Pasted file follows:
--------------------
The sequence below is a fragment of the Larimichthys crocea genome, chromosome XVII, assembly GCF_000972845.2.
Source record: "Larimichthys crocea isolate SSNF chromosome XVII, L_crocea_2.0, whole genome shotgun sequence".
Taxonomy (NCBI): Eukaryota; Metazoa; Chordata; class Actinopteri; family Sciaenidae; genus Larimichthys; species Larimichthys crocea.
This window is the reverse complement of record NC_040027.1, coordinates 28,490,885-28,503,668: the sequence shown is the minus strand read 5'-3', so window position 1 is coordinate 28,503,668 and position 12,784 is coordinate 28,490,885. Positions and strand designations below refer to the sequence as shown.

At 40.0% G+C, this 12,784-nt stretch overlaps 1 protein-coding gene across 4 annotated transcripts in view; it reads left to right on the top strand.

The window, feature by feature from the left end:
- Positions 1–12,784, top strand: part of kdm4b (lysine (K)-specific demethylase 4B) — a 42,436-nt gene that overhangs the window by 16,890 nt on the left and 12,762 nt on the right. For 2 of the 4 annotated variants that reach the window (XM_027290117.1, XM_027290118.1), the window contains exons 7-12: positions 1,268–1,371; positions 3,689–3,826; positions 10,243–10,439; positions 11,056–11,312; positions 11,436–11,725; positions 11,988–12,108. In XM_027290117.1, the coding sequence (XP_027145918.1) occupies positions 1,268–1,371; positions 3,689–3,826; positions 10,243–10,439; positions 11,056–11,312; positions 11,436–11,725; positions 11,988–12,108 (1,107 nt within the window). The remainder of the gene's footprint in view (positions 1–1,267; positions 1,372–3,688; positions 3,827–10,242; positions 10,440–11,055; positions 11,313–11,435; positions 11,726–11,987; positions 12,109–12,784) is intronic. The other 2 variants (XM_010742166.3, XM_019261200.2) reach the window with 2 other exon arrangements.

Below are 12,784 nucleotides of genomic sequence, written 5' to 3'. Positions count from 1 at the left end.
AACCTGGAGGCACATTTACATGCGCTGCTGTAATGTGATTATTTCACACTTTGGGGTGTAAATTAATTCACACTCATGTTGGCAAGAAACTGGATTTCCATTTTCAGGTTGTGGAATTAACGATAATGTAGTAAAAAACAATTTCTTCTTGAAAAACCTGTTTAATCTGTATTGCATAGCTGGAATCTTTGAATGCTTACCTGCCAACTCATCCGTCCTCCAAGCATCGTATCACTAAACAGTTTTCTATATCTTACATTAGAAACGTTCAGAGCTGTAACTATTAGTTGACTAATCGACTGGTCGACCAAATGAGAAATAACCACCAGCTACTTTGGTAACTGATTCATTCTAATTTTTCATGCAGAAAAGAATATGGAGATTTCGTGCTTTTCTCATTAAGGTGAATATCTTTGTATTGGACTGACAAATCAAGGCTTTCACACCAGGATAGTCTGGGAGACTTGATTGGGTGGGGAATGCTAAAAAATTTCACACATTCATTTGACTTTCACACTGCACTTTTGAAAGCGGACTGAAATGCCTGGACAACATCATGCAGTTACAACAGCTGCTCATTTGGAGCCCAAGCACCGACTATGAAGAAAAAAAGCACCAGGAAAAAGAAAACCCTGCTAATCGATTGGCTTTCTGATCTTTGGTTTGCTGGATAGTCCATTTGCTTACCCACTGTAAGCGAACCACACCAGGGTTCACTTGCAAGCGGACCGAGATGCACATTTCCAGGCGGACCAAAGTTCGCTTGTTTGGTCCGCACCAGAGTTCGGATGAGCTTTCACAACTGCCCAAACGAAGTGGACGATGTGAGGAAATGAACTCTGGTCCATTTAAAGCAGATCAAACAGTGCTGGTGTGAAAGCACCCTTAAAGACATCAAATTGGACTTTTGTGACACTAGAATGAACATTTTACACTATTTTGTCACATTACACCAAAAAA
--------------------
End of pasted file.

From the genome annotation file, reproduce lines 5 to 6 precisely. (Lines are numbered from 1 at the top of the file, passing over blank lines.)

At 40.0% G+C, this 12,784-nt stretch overlaps 1 protein-coding gene across 4 annotated transcripts in view; it reads left to right on the top strand.

The window, feature by feature from the left end: